Scholars of Calvin Coolidge, the president who is our focus, found an error. The Coolidge “Did You Know?” item says that “On Feb. 22, 1924, Calvin Coolidge became the first president to make a public radio address to the American people.”
What the Barack Obama White House did was introduce its own comments and facts to the extant biographies of the presidents on the White House pages. Some commentators such as Seth Mandel at Contentions, the Commentary magazine blog, interpret the effort to draw such parallels as an intrusion on past presidents. Mandel sees the Obama administration comments as evidence that the president, like many of his young devotees, doesn’t “have much memory of the political world before the arrival of The One.” You can agree or disagree with this criticism.
Unsettled HistoryThe real story here is not the specific Coolidge error or whether you like the new White House comments. It is that accurate history is becoming much harder to deliver than it used to be. The Internet and databases have raised the bar for all writing on history. Your authors, both students of Coolidge, discovered this firsthand in researching an iconic quote long attributed to Silent Cal.
Coolidge endured severe setbacks in life. Yet he persevered. The Coolidge quotation that captures that perseverance best was printed in a pamphlet in the 1930s by New York Life Insurance Co., where the 30th president served as a director:
“Nothing in this world can take the place of persistence. Talent will not; nothing is more common than unsuccessful people with talent. Genius will not; unrewarded genius is almost a proverb. Education will not; the world is full of educated derelicts. Persistence and determination alone are omnipotent. The slogan ‘press on’ has solved and will always solve the problem of the human race.”
To say this quotation is loved is an understatement. Historians have routinely slammed anyone who dared suggest it was not uttered by Coolidge. In the 1990s, the “Dear Abby” advice column attributed the quotation to Ray Kroc, the wizard behind McDonald’s. It was promptly corrected by an authority: the late Lawrence Wikander, curator of the Coolidge Memorial Room at the Forbes Library in Coolidge’s adult hometown of Northampton, Massachusetts.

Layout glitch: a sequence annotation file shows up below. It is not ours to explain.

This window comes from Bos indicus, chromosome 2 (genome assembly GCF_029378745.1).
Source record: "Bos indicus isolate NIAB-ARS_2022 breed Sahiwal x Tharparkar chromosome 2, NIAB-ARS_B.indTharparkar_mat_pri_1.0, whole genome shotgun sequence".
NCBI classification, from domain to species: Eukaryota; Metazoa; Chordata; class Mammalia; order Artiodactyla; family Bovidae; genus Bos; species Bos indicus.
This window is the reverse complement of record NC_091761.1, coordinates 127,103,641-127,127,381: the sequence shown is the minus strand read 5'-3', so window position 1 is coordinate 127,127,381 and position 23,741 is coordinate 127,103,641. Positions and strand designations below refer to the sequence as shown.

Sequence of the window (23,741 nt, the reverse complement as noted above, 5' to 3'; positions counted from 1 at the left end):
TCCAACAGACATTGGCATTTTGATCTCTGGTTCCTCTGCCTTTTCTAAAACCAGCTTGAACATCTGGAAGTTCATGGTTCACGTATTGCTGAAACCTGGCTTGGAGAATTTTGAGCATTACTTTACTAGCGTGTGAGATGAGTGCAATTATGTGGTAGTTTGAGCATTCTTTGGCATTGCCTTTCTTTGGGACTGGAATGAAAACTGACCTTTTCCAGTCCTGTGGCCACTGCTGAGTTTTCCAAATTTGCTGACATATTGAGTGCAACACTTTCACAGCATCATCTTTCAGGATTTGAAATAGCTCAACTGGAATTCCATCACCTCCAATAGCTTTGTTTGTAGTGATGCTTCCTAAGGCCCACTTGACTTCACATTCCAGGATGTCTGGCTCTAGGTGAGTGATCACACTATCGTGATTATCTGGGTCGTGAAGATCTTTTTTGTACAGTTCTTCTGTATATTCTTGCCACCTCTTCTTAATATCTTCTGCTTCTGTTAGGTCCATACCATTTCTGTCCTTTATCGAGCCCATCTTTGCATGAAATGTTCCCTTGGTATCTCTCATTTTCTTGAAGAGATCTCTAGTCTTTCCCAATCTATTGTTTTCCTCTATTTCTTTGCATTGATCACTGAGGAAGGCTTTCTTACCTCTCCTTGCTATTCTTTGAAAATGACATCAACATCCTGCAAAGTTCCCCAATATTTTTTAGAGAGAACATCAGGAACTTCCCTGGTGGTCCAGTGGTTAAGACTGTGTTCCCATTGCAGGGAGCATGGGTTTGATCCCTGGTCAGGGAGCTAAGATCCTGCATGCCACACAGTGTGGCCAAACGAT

Abby published Wikander’s note in her column: “After Coolidge retired from public life, he served as a director of the New York Life Insurance Co., and his inspirational statement was distributed to that company’s agents in the 1930s.”
“Persistence” has appeared in anthology after anthology down the decades, including the Yale Book of Quotations (page 173, 2006), William Safire’s book “Good Advice,” and one of your authors’ books, “Silent Cal’s Almanack.” Your other author has also quoted it.
But we found evidence that suggests the quotation was probably not Coolidge’s. The discovery occurs now because of technology, specifically the advent of searchable PDF files.
Quotation’s TrailDelve into obscure trade journals or regional newspapers and you’ll find “persistence” cited in the Middletown (New York) Daily Times Press in November 1914 -- again without credit. In 1910, when Coolidge was still a very junior politician, “persistence” was published in the Locomotive Engineers’ Monthly Journal and the Crockery and Glass Journal without any attribution.
In 1956, Norman Vincent Peale wrote that a Chicago real estate mogul, Arthur Rubloff, hung “persistence” on his wall, believing it to be an old Arabic verse.
It remains conceivable that Coolidge did write “persistence,” perhaps as a very young Northampton Republican. But it’s doubtful. It is also doubtful that he intentionally plagiarized. Coolidge wrote his own speeches much of the time and removed one he hadn’t written from a collection to be published, probably because it was not his.
The more likely sequence was that Coolidge cited “persistence,” the quote was attributed to him and he did not notice. The only sure thing one can say at this point about Coolidge and “persistence” is that our article is not definitive. It is an update. More to come.
The same tentativeness holds for the White House website, which will doubtless see updates; the little bullets that might be wrong will be corrected far faster than they would have been in the days before, say, the arrival of the database ProQuest, or before Twitter, which alerts everyone to mistakes. All history is accelerating.
The historian Pieter Geyl called history “an argument without end” and said “that is why we love it so.” Because of technology, this old argument can only become more accurate. Who can’t love that? The best step for historians is to check and recheck, then hunt some more. And then, as someone said, “press on.”